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Investigation of structural transitions and reactivity towards TSA1 (thiol specific antioxidant protein 1) peroxides of Saccharomyces cerevisiae

Grant number: 10/00172-8
Support type:Scholarships in Brazil - Doctorate (Direct)
Effective date (Start): August 01, 2010
Effective date (End): January 31, 2014
Field of knowledge:Biological Sciences - Biochemistry
Principal Investigator:Marcos Antonio de Oliveira
Grantee:Carlos Abrunhosa Tairum Junior
Home Institution: Universidade Estadual Paulista (UNESP). Campus Experimental do Litoral Paulista. São Vicente , SP, Brazil

Abstract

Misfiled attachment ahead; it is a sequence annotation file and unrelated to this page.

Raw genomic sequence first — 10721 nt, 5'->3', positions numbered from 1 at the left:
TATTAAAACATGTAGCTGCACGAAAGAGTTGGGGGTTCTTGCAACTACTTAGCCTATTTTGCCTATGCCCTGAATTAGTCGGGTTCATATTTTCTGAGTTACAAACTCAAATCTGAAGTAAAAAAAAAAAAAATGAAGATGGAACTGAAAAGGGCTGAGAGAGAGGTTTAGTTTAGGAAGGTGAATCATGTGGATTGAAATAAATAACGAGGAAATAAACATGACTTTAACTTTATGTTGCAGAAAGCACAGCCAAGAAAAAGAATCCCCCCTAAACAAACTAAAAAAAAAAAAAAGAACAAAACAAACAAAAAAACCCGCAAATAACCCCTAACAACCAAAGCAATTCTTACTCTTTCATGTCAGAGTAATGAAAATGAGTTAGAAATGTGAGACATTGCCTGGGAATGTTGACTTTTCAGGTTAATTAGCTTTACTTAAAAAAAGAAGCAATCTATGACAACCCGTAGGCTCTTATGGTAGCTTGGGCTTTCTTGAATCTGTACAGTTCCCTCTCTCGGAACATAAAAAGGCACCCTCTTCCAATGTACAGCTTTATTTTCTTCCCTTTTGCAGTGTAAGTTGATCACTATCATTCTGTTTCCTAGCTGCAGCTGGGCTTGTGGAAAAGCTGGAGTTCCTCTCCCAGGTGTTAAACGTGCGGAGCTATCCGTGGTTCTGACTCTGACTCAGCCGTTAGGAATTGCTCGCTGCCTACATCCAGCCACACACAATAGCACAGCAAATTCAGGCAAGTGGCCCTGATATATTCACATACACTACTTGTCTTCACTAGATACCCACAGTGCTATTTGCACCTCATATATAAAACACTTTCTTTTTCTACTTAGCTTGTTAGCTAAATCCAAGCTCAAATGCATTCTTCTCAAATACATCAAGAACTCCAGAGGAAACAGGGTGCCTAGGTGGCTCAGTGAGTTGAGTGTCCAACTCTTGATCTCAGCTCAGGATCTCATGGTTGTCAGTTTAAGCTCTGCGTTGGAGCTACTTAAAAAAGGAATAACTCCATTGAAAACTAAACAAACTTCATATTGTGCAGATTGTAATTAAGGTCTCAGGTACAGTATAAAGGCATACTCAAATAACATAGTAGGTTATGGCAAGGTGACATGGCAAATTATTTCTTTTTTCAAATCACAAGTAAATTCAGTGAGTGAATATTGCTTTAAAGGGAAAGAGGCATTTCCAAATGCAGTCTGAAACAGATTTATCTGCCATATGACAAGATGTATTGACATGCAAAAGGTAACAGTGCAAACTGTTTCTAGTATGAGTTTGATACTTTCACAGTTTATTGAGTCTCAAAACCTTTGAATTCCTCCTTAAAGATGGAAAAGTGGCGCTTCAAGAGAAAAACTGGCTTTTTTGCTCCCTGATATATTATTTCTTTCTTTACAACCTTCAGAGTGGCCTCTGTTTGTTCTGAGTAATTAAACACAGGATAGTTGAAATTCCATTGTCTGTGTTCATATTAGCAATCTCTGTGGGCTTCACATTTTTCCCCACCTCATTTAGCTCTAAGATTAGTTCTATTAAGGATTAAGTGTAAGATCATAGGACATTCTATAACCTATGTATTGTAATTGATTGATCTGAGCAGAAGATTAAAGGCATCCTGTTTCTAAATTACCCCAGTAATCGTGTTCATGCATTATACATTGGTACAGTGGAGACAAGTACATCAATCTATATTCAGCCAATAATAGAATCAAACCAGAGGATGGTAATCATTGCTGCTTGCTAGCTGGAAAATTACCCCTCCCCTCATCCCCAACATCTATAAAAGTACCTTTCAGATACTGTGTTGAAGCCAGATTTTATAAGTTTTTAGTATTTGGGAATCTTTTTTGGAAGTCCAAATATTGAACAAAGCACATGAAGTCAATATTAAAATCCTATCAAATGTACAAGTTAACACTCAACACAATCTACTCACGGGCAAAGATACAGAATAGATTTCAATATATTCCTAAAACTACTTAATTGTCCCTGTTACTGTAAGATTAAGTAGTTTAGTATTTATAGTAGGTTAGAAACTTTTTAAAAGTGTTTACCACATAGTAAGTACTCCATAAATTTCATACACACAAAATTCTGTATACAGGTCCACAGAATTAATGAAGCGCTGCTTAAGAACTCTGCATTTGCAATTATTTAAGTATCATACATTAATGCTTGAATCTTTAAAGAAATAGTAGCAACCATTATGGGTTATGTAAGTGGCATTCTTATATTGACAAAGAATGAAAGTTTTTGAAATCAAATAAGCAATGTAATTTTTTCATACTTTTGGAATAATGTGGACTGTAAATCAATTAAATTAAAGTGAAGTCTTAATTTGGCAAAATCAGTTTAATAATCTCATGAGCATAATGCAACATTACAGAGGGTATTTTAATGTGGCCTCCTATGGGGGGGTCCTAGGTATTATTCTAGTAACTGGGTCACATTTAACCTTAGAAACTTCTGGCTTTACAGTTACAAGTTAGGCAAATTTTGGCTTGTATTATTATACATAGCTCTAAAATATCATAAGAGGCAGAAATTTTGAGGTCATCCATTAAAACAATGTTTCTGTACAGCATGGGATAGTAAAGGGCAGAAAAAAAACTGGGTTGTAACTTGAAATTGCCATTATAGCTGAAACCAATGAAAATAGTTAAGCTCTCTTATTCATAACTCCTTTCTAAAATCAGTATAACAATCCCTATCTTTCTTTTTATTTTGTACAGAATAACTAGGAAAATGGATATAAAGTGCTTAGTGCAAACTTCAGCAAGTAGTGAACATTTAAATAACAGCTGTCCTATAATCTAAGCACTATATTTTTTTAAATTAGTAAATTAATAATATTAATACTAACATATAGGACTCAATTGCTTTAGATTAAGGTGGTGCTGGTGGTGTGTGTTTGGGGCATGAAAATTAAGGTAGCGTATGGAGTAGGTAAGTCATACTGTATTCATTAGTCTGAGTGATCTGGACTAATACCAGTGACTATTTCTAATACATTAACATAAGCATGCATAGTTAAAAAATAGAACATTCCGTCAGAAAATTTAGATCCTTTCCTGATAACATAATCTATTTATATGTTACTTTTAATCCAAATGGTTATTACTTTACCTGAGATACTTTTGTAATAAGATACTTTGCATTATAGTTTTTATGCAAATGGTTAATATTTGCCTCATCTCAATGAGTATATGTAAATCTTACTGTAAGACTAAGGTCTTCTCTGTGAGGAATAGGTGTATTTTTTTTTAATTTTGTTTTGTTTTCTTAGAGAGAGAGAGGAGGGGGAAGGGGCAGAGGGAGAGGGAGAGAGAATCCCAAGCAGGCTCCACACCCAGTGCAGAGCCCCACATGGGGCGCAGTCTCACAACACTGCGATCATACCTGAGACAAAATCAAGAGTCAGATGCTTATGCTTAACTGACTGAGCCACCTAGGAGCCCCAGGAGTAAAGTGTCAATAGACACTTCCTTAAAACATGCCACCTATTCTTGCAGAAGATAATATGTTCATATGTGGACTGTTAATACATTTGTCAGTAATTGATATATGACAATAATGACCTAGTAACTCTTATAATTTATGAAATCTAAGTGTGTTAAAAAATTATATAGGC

Thiol specific antioxidant (TSA) or Thioredoxin peroxidase (TPX) constitute a group of antioxidant proteins that have been widely studied for his performance in the decomposition of various types of peroxides, such as lipid peroxides, peroxynitrite and hydrogen peroxide (H2O2). As well as many thiol oxireductases, TPxs are common in nature; however, unlike the others, they are found in various cell compartments. Five isoforms have been identified In Saccharomyces cerevisiae: three found in the cytoplasm (Tsa1, Tsa2 and Ahp1), one in mitochondria (Prx1) and one in nucleus (nTPx). Among this yeast Tpx, Tsa1 and Tsa2 call attention, since they present great similarity in the primary structure (86% identity and 96% similarity), but differ considerably in terms of the number of copies in the cell (Tsa1 ~ 378,000 molecules; Tsa2 ~ 4,820) and on the pKa of the catalytic cysteine, which probably can be explained by small differences in the intrinsic structural characteristics of enzymes. The ability of decomposition of peroxides by Tsa is related to the presence in their active sites of a cysteine residue of high reactivity, called cysteine peroxidatic (CysP), directly involved in decomposition of these substrates. Additionally, the vast majority of Tsa has a second cysteine, called cysteine resolution (CysR), which forms a disulfide with CysP during the course of redox cycle. Most TPx uses Thioredoxin (Trx) - a low molecular weight protein with two vicinal cysteines - as a reducing substrate during the catalytic cycle. During the redox cycling reactions, Tsa needs to execute a structural change in the helix in which reactive cysteine residue is found, alternating between two conformations: fully folded (FF), when protein is in the reduced form and ±-helix in which CysP is located is completely tangled, and locally unfolded (LU), observed after interaction with the peroxide, which activates the unfolding of the ±-helix for the formation of disulfide between the cysteines. We recently demonstrated that amino acid residues E50 and R146 have a key role in FF/LU transition states, since Tsa1 mutants of S. cerevisiae (Tsa1E50A and Tsa1R146Q) present relevant structural changes and loss of peroxidase activity front of Trx. This research project aims to investigate the molecular mechanisms responsible for structural changes and the Tsa1 FF/LU transition states. To this will be carried out crystallization experiments and determination of three-dimensional structure of mutants Tsa1E50A and Tsa1R146Q through the methodology of crystallography X-ray. It will also be effectuated the mutation Tsa1D141A and its effect will be evaluated by in vitro enzyme activity, size exclusion chromatography and circular dichroism spectroscopy. Additionally, to study the differences in cysteine peroxidase pKa and reactivity for organic peroxides and H2O2 of Tsa1 and Tsa2, it will be made substitutions of amino acids Ile39, Thr44 and Pro143 of Tsa1 to residues found in Tsa2 in corresponding spacial position. After, structural and functional effects of these mutations (Tsa1I39V, Tsa1T44S and Tsa1P143S) will be assessed to verify which ones are important in differentiating of Tsa1 and Tsa2. Once Tsa1 S. cerevisiae has representative orthologs in mammals - in particular humans -results of this work may contribute to a better understanding of the behavior of these proteins that are related to genetic diseases involving protein aggregation and uncontrolled cell growth, such as Alzheimer's and cancer. (AU)

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